I’ve set the Time Machine options on the PowerBook to not backup folders containing virtual drives for emulated Windows (using Virtual PC and Guest PC) and an emulated classic Mac (using SheepShaver); these large virtual drives change every time they are used, and that would result in repeated huge incremental backups. That leaves about 22.5 GB of stuff to backup on the PowerBook. (I keep nearly all of my media files and documents on the iMac.)
Backing up 22+ GB of data over an 802.11g connection took a long time the first time; I started around 10:15 in the morning, and it finished around 6:30 p.m., 8 hours and 15 minutes later.
After that, Time Machine only backs up new or changed files. These backups are much quicker. Interestingly, while I can only configure Time Machine to use the shared hard drive when it is mounted with an icon on the Desktop, after ejecting that drive, Time Machine is still able to access it for backups.
The backup process seems a bit different backing up to this shared drive than on the system that’s directly attached to the drive. While Time Machine is running on the PowerBook, a new virtual drive icon appears on its Desktop named Backup of Alan Zisman’s PowerBook G4 12″. That icon disappears when the backup is finished.
And when I look at the contents of my backup drive in the Finder, there are 85 sequential backups of the iMac, listed by date in a folder. While there are only a few backups for the PowerBook, they all seem to be contained in a single file, identified as a “sparse disk image bundle”; double-clicking that file mounts it on the PowerBook’s Desktop – which is also what happens if I open the Time Machine utility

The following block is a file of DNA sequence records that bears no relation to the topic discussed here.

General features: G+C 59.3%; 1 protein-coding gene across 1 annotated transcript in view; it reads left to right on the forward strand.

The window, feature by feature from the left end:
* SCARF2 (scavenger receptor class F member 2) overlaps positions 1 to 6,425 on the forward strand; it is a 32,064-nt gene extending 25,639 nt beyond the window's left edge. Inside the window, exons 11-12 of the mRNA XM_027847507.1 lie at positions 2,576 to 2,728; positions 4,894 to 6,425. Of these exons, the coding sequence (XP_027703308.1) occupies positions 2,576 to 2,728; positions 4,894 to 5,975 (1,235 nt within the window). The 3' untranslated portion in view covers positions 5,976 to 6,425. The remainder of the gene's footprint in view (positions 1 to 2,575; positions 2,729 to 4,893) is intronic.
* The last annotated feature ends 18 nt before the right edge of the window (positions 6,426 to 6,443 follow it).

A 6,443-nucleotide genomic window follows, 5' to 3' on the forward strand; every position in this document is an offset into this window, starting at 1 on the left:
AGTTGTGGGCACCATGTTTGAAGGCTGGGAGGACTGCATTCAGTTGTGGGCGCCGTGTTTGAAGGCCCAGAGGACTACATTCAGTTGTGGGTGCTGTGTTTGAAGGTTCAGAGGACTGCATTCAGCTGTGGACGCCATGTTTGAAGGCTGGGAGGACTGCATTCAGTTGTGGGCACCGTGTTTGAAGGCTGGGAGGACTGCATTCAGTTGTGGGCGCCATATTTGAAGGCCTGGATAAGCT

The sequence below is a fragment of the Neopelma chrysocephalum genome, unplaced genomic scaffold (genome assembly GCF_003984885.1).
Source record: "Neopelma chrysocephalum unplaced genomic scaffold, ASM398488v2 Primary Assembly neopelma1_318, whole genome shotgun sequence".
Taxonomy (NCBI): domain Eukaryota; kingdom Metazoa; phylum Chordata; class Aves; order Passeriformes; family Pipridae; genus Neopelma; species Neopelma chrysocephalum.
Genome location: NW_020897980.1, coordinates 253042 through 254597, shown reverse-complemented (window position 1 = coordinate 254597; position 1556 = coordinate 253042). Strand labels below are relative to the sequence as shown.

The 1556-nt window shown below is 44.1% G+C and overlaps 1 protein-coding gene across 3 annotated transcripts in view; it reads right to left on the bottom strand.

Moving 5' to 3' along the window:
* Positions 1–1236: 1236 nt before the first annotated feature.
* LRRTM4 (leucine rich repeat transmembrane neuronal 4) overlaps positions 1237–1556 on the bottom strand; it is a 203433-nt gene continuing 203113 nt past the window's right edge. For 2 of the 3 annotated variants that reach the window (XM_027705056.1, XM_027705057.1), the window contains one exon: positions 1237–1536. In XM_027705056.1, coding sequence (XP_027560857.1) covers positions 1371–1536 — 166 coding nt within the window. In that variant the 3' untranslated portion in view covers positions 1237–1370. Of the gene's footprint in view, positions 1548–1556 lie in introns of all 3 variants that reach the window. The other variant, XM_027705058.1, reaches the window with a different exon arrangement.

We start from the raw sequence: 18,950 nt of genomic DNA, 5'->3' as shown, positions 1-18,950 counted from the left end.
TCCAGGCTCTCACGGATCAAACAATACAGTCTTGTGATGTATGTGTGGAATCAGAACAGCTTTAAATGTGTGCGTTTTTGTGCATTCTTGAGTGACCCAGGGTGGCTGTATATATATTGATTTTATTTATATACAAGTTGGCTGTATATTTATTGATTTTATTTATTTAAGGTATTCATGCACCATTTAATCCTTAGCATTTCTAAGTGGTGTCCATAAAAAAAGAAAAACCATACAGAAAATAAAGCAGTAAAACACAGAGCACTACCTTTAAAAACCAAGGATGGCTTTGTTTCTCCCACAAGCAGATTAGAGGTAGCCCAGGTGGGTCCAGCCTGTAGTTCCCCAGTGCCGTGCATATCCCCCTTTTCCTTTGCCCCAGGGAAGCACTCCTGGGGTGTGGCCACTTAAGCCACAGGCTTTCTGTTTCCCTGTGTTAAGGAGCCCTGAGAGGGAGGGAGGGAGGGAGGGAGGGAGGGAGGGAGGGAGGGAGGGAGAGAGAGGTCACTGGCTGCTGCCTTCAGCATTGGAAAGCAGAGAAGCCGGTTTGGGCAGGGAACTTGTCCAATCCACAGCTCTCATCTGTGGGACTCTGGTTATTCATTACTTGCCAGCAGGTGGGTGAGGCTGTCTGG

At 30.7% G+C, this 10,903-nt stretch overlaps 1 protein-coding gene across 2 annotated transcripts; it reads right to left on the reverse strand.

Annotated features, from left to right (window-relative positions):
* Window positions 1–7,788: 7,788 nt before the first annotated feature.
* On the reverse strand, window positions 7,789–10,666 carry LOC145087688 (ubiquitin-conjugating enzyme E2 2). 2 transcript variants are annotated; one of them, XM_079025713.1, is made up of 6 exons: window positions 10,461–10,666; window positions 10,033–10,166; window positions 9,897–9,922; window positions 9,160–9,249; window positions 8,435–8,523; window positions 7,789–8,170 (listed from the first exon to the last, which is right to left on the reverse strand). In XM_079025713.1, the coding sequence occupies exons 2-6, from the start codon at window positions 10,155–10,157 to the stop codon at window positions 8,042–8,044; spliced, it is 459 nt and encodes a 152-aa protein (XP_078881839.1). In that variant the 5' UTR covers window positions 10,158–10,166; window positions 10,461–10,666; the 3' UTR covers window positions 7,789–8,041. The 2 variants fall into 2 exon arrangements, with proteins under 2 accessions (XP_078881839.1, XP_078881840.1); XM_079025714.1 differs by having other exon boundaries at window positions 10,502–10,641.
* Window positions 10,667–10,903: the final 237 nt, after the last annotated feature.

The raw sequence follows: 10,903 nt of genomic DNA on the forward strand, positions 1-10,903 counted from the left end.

Since the PowerBook is a notebook, it travels with me; when it’s not connected to my home network, it’s unable to access the shared drive. (Maybe setting port forwarding on the router would allow it to be shared over the Internet, but I’m not sure I want to go there, even if it is possible.)
Wikipedia’s article on Time Machine, last updated on June 10, 2008, states that Time Machine “…does not support backing up to normal network attached storage devices or servers.” I don’t have the ability to test whether it can now back up to so-called NAS devices – hard drives with built-in ethernet ports, allowing them to connect directly to a network. (If anyone can check this out, please let me know – and Apple’s Time Capsule devices are not ‘normal NAS devices’ for the purposes of the Wikipedia article).
But for me, and probably for others as well, the ability use Time Machine to backup multiple Macs on a home or small business network to a single hard drive connected to one of those Macs is a handy one. If nothing else, it’s more affordable than Apple’s Time Capsule devices. In Canada, Apple sells the 500 GB Time Capsule for C$329 ($529 for the 1 TB version).
I paid $99 for a standard 500 GB SATA internal hard drive, popped it into a $39 external drive case. While some might point out that Apple’s Time Capsule also includes the equivalent of Apple’s AirPort wireless router, I already had a wireless router (a $39 D-Link model). Yes, Time Capsule supports faster 802.11n wireless networking, but my PowerBook doesn’t, so that wouldn’t help.
So thank you, Apple, for letting me back up my multiple Macs to a single, shared external hard drive – even if your own support pages don’t know that this is possible.